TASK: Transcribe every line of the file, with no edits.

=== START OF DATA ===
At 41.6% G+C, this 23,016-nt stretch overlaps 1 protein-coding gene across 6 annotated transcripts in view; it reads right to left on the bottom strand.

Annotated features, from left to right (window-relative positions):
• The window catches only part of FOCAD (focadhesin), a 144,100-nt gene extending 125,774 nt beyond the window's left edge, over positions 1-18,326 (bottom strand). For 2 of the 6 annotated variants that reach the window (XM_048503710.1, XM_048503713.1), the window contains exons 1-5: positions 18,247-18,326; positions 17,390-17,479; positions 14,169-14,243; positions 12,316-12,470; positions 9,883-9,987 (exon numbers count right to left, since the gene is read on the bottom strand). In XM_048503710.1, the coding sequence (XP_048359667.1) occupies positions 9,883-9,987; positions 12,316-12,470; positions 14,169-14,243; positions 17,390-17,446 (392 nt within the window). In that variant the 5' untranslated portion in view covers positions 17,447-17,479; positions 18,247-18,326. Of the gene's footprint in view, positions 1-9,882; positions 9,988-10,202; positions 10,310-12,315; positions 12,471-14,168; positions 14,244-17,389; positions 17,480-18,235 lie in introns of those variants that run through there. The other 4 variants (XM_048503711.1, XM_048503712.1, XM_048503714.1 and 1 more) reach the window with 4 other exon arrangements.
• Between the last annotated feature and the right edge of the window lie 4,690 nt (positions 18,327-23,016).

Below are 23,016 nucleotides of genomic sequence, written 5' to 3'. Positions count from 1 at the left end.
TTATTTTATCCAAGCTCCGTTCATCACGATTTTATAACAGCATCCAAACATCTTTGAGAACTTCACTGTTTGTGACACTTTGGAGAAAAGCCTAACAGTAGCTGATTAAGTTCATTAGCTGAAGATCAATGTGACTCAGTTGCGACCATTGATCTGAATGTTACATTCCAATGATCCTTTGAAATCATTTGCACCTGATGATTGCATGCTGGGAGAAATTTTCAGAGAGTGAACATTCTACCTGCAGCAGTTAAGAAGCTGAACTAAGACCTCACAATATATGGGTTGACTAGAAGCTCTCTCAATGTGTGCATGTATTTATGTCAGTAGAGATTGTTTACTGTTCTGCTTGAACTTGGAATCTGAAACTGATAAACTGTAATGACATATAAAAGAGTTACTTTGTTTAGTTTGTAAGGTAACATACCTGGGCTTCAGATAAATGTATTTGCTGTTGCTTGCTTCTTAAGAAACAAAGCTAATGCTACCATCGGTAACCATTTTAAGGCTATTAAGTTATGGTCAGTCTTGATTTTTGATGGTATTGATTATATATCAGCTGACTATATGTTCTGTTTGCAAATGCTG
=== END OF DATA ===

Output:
At 41.6% G+C, this 23,016-nt stretch overlaps 1 protein-coding gene across 6 annotated transcripts in view; it reads right to left on the bottom strand.

Annotated features, from left to right (window-relative positions):
• The window catches only part of FOCAD (focadhesin), a 144,100-nt gene extending 125,774 nt beyond the window's left edge, over positions 1-18,326 (bottom strand). For 2 of the 6 annotated variants that reach the window (XM_048503710.1, XM_048503713.1), the window contains exons 1-5: positions 18,247-18,326; positions 17,390-17,479; positions 14,169-14,243; positions 12,316-12,470; positions 9,883-9,987 (exon numbers count right to left, since the gene is read on the bottom strand). In XM_048503710.1, the coding sequence (XP_048359667.1) occupies positions 9,883-9,987; positions 12,316-12,470; positions 14,169-14,243; positions 17,390-17,446 (392 nt within the window). In that variant the 5' untranslated portion in view covers positions 17,447-17,479; positions 18,247-18,326. Of the gene's footprint in view, positions 1-9,882; positions 9,988-10,202; positions 10,310-12,315; positions 12,471-14,168; positions 14,244-17,389; positions 17,480-18,235 lie in introns of those variants that run through there. The other 4 variants (XM_048503711.1, XM_048503712.1, XM_048503714.1 and 1 more) reach the window with 4 other exon arrangements.
• Between the last annotated feature and the right edge of the window lie 4,690 nt (positions 18,327-23,016).

Below are 23,016 nucleotides of genomic sequence, written 5' to 3'. Positions count from 1 at the left end.
TTATTTTATCCAAGCTCCGTTCATCACGATTTTATAACAGCATCCAAACATCTTTGAGAACTTCACTGTTTGTGACACTTTGGAGAAAAGCCTAACAGTAGCTGATTAAGTTCATTAGCTGAAGATCAATGTGACTCAGTTGCGACCATTGATCTGAATGTTACATTCCAATGATCCTTTGAAATCATTTGCACCTGATGATTGCATGCTGGGAGAAATTTTCAGAGAGTGAACATTCTACCTGCAGCAGTTAAGAAGCTGAACTAAGACCTCACAATATATGGGTTGACTAGAAGCTCTCTCAATGTGTGCATGTATTTATGTCAGTAGAGATTGTTTACTGTTCTGCTTGAACTTGGAATCTGAAACTGATAAACTGTAATGACATATAAAAGAGTTACTTTGTTTAGTTTGTAAGGTAACATACCTGGGCTTCAGATAAATGTATTTGCTGTTGCTTGCTTCTTAAGAAACAAAGCTAATGCTACCATCGGTAACCATTTTAAGGCTATTAAGTTATGGTCAGTCTTGATTTTTGATGGTATTGATTATATATCAGCTGACTATATGTTCTGTTTGCAAATGCTG